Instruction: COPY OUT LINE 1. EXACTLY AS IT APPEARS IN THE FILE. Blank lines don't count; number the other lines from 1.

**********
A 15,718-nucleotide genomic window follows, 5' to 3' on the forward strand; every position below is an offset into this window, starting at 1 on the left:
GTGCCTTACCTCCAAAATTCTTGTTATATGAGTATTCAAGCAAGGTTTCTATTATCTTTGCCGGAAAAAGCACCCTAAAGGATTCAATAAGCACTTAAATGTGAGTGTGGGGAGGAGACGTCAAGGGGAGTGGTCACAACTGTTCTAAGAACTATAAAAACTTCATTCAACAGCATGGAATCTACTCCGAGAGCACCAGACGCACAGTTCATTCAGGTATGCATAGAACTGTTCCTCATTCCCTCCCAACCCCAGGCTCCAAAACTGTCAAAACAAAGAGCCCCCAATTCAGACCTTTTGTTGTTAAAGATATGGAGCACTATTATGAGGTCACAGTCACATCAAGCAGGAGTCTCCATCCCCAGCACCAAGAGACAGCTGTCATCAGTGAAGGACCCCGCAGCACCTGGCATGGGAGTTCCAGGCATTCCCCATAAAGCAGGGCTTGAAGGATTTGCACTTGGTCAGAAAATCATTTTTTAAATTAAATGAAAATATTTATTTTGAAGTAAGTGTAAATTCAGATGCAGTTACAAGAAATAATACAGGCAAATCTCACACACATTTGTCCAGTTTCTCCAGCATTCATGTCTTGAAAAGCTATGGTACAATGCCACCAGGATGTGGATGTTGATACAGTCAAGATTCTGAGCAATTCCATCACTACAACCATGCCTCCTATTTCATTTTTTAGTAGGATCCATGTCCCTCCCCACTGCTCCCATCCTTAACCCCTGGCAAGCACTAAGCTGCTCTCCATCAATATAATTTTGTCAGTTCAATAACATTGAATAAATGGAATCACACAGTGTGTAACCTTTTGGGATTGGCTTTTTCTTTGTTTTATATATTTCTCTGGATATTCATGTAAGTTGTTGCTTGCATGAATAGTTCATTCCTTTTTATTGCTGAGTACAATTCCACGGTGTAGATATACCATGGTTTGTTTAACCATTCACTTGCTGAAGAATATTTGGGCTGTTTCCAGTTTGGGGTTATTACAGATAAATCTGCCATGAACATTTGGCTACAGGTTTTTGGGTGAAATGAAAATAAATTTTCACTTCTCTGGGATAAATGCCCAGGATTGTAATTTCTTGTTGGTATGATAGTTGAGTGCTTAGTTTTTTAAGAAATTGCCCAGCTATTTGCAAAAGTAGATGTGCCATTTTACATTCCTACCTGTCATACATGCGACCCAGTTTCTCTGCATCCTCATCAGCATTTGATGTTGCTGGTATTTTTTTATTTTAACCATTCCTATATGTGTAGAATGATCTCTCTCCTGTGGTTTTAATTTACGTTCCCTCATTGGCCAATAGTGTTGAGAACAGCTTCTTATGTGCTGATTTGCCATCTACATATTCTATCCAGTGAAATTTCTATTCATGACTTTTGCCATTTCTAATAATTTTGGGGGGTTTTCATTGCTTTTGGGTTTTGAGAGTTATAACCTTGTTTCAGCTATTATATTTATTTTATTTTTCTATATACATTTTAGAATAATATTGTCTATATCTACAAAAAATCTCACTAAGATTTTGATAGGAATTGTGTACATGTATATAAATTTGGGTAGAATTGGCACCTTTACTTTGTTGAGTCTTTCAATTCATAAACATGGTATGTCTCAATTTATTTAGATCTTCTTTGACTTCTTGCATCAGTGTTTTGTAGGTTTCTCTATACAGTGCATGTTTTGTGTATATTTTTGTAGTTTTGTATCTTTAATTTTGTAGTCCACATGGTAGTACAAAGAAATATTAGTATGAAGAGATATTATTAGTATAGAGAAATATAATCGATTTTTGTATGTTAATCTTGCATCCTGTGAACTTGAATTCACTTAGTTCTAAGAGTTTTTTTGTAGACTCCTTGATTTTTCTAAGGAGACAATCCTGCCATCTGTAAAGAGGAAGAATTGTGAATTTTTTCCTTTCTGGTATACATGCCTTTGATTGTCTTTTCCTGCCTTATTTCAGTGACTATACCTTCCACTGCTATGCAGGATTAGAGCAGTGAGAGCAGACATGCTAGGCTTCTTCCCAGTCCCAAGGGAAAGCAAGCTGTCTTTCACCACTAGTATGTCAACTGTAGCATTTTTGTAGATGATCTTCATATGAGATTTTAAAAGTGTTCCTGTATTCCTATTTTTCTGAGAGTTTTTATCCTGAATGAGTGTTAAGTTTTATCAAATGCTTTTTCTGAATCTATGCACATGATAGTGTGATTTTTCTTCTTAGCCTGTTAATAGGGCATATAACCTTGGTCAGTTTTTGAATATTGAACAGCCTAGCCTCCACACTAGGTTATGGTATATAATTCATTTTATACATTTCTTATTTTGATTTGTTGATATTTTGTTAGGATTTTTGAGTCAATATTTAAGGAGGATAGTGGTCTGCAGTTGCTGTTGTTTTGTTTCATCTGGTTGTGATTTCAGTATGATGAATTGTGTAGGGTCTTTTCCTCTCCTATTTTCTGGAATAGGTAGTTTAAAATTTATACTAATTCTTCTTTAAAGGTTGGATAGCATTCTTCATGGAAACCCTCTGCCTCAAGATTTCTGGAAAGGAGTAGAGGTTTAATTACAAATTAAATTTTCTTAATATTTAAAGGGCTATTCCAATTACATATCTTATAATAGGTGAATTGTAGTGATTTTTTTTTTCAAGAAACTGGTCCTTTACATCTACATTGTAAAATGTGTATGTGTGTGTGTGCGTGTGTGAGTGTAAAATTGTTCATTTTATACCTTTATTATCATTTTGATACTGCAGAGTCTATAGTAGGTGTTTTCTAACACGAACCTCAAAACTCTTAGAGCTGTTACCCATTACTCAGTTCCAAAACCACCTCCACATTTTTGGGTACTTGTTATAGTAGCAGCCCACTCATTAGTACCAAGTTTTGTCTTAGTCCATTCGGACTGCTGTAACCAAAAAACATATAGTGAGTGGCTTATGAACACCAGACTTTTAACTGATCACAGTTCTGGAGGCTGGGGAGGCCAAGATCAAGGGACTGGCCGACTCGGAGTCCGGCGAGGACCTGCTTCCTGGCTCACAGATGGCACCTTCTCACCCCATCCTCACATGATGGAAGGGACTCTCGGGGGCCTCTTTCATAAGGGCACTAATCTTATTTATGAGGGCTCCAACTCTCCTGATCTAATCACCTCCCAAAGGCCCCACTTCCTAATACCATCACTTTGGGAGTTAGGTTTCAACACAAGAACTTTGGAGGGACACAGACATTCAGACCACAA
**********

A 15,718-nucleotide genomic window follows, 5' to 3' on the forward strand; every position below is an offset into this window, starting at 1 on the left: